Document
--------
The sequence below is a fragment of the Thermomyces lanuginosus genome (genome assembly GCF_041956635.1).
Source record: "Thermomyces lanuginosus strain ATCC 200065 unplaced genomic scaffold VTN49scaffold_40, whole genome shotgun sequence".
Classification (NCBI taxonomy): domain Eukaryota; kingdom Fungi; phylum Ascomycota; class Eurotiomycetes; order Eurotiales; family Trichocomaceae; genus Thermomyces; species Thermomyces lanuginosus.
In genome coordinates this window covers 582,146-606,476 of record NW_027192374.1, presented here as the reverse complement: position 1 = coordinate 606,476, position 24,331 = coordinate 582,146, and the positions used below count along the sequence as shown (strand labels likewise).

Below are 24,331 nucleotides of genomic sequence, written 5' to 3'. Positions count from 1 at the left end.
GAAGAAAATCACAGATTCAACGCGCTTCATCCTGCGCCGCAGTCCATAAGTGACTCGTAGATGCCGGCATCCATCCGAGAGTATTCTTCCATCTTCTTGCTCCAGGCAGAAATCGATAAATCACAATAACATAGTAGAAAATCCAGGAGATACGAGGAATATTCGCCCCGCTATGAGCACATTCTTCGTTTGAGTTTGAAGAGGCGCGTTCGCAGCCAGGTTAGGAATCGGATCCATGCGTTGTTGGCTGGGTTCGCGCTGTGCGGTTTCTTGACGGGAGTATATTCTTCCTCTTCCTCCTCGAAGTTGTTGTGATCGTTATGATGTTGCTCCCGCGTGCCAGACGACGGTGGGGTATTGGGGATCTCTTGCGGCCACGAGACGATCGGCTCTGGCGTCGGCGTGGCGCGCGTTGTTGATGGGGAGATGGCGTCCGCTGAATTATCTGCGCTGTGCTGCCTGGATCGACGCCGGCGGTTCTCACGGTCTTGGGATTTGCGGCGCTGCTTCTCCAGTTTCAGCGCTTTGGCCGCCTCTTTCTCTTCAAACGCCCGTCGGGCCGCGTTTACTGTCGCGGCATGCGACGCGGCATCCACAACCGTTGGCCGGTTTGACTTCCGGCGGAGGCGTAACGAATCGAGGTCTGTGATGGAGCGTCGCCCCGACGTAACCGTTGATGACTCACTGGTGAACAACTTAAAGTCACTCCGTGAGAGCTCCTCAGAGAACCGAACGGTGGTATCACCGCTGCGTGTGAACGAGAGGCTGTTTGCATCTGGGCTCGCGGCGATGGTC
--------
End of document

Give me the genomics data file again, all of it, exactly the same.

The sequence below is a fragment of the Thermomyces lanuginosus genome (genome assembly GCF_041956635.1).
Source record: "Thermomyces lanuginosus strain ATCC 200065 unplaced genomic scaffold VTN49scaffold_40, whole genome shotgun sequence".
Classification (NCBI taxonomy): domain Eukaryota; kingdom Fungi; phylum Ascomycota; class Eurotiomycetes; order Eurotiales; family Trichocomaceae; genus Thermomyces; species Thermomyces lanuginosus.
In genome coordinates this window covers 582,146-606,476 of record NW_027192374.1, presented here as the reverse complement: position 1 = coordinate 606,476, position 24,331 = coordinate 582,146, and the positions used below count along the sequence as shown (strand labels likewise).

Below are 24,331 nucleotides of genomic sequence, written 5' to 3'. Positions count from 1 at the left end.
GAAGAAAATCACAGATTCAACGCGCTTCATCCTGCGCCGCAGTCCATAAGTGACTCGTAGATGCCGGCATCCATCCGAGAGTATTCTTCCATCTTCTTGCTCCAGGCAGAAATCGATAAATCACAATAACATAGTAGAAAATCCAGGAGATACGAGGAATATTCGCCCCGCTATGAGCACATTCTTCGTTTGAGTTTGAAGAGGCGCGTTCGCAGCCAGGTTAGGAATCGGATCCATGCGTTGTTGGCTGGGTTCGCGCTGTGCGGTTTCTTGACGGGAGTATATTCTTCCTCTTCCTCCTCGAAGTTGTTGTGATCGTTATGATGTTGCTCCCGCGTGCCAGACGACGGTGGGGTATTGGGGATCTCTTGCGGCCACGAGACGATCGGCTCTGGCGTCGGCGTGGCGCGCGTTGTTGATGGGGAGATGGCGTCCGCTGAATTATCTGCGCTGTGCTGCCTGGATCGACGCCGGCGGTTCTCACGGTCTTGGGATTTGCGGCGCTGCTTCTCCAGTTTCAGCGCTTTGGCCGCCTCTTTCTCTTCAAACGCCCGTCGGGCCGCGTTTACTGTCGCGGCATGCGACGCGGCATCCACAACCGTTGGCCGGTTTGACTTCCGGCGGAGGCGTAACGAATCGAGGTCTGTGATGGAGCGTCGCCCCGACGTAACCGTTGATGACTCACTGGTGAACAACTTAAAGTCACTCCGTGAGAGCTCCTCAGAGAACCGAACGGTGGTATCACCGCTGCGTGTGAACGAGAGGCTGTTTGCATCTGGGCTCGCGGCGATGGTC